List of selected artworks. Maps for the tour in the museum

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  • April 2015
    The Collection

    The Wall Drawing concept was the best medium for giving expression to LeWitt’s radical ideas, and these works would become the most characteristic in his output. In a 1970 text under the same name, Wall Drawings, the artist explained that his approach consisted of making a work “as two-dimensional as possible”. In accordance with his minimalist, and therefore reductionist, thinking, LeWitt felt the most natural way to work was directly on the wall, rather than on a “construction” which would later be hung on the wall. This enabled him to create works with a minimum of materials, allowing the drawing to become an intrinsic part of the architecture of the gallery and causing the viewer to interact spatially given that they would only make sense of the work through experiencing the actual exhibition space.

  • April 2015
    The Collection

    The first installation of Wall Drawing #47 was drawn in June 1970 by Kazuko Miyamoto, at the Philippe-Guy Wood Residence in Vasenaz, Geneva. The Museo Reina Sofía acquired the piece in 2009 and the first installation was in 2011. The current installation, carried out between 3 November and 10 December 2014, is on a wall 5 metres high and 15.8 metres wide. The draughtspersons are Roland Lusk and Andrew Colbert, under the direction of John Hogan, with the participation of six assistants. Wall Drawing #47 requires meticulous work to ensure uniform pressure of the pencil on the support. It is finished with a water-based varnish applied by a specialist from the Sol LeWitt Studio and an assistant.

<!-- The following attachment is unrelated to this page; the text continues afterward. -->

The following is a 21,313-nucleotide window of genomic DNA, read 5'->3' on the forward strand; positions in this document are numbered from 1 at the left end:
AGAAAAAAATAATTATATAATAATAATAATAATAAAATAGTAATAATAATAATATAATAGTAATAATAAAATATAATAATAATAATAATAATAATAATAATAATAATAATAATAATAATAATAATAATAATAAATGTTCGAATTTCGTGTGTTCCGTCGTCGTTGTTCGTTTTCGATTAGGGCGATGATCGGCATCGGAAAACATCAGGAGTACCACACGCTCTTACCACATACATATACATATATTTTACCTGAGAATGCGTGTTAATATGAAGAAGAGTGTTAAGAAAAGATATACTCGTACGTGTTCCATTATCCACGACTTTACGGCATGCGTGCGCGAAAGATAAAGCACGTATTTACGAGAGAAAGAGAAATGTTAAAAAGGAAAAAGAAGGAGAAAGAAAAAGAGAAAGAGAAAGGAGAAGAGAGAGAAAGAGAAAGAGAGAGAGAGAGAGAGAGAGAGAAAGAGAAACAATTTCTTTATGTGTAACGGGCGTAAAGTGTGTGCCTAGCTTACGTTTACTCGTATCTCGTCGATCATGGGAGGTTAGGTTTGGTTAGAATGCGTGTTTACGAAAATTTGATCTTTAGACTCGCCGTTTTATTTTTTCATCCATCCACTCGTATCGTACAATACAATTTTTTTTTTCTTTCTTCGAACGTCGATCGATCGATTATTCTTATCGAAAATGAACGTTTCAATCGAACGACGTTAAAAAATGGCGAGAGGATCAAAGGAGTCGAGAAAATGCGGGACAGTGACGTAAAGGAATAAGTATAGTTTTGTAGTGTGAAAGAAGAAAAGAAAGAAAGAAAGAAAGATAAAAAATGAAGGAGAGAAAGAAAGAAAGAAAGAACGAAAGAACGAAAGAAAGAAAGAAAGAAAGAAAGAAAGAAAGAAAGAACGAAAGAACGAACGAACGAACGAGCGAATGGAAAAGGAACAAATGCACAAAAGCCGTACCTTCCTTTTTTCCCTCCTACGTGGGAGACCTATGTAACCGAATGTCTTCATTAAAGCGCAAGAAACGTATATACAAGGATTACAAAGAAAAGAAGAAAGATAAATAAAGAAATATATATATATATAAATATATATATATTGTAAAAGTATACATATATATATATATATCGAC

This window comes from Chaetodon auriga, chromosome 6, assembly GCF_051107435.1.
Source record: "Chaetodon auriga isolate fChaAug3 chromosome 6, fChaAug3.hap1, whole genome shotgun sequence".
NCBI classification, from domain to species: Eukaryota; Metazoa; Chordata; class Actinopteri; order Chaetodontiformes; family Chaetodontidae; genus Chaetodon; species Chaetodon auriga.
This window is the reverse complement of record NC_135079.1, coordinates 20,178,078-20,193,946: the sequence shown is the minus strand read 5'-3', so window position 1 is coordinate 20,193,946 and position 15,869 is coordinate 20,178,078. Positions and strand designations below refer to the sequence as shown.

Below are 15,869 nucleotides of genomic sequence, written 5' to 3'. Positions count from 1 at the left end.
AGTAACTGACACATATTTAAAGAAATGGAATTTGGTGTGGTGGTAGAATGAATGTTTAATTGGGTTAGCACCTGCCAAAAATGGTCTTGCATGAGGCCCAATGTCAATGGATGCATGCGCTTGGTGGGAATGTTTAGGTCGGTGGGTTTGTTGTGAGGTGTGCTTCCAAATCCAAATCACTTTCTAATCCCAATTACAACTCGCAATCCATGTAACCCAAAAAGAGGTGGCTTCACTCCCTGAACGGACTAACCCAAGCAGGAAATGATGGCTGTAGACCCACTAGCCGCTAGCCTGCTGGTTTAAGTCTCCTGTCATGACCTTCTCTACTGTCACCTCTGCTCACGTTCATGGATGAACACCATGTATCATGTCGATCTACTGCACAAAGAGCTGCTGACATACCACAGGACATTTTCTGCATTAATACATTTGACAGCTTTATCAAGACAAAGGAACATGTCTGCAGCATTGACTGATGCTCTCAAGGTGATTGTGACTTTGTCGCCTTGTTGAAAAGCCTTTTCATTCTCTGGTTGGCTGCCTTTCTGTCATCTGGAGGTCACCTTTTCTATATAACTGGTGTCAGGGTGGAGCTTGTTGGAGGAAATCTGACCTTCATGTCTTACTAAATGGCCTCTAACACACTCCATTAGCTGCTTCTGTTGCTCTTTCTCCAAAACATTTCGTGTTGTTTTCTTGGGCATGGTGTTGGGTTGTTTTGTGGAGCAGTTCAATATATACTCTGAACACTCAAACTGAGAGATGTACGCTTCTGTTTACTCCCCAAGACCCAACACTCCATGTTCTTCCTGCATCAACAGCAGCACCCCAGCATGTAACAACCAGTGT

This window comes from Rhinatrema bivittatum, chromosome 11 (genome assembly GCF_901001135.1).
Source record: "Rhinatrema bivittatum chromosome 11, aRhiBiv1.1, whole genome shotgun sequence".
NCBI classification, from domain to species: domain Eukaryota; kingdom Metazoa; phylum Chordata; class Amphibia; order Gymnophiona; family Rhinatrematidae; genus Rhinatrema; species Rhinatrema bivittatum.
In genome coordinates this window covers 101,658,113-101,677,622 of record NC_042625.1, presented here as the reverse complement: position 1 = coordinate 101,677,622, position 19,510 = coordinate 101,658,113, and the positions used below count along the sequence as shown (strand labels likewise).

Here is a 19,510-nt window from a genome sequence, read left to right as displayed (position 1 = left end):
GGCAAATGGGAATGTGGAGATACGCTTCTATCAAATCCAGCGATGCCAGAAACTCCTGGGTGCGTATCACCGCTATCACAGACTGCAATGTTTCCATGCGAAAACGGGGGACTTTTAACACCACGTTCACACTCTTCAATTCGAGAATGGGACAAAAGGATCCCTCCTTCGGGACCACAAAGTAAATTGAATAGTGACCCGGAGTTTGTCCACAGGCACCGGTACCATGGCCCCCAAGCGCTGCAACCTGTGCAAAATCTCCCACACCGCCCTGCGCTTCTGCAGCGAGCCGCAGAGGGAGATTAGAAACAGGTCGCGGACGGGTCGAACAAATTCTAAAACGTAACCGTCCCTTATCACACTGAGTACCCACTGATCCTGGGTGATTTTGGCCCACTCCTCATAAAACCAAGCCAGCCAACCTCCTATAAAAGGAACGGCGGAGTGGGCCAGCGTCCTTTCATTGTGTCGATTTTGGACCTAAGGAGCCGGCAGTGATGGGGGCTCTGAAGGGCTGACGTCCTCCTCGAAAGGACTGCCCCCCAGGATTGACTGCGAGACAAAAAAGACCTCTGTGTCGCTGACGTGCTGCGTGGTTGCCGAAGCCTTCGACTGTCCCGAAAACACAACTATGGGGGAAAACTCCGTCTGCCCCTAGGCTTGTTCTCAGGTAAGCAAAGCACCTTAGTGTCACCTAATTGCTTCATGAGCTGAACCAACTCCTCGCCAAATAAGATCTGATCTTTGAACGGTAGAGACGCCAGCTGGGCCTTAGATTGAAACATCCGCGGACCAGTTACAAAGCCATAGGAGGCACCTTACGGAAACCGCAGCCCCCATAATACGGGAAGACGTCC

• May 2015
    The Collection

    After the intervention project that has been taken in the work Portrait of Joella by Salvador Dali and Man Ray, this important surrealist object returns to the Collection galleries.

    Portrait of Joella, is a pictorial intervention of Salvador Dalí on a portrait in plaster that Man Ray had made of the gallerist´s wife, Joella Bayer in 1933. It is a work in full development of his paranoiac-critical method, a proposal to allow associations of images with their hidden meanings, often related to sexuality and death.

    This video, produced by the Museum, collects the interesting conservation process carried out, in which those responsible for the intervention explain the study's findings.

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    Force In
    13 january, 2014
    The Collection
  • The Collection Centro de estudios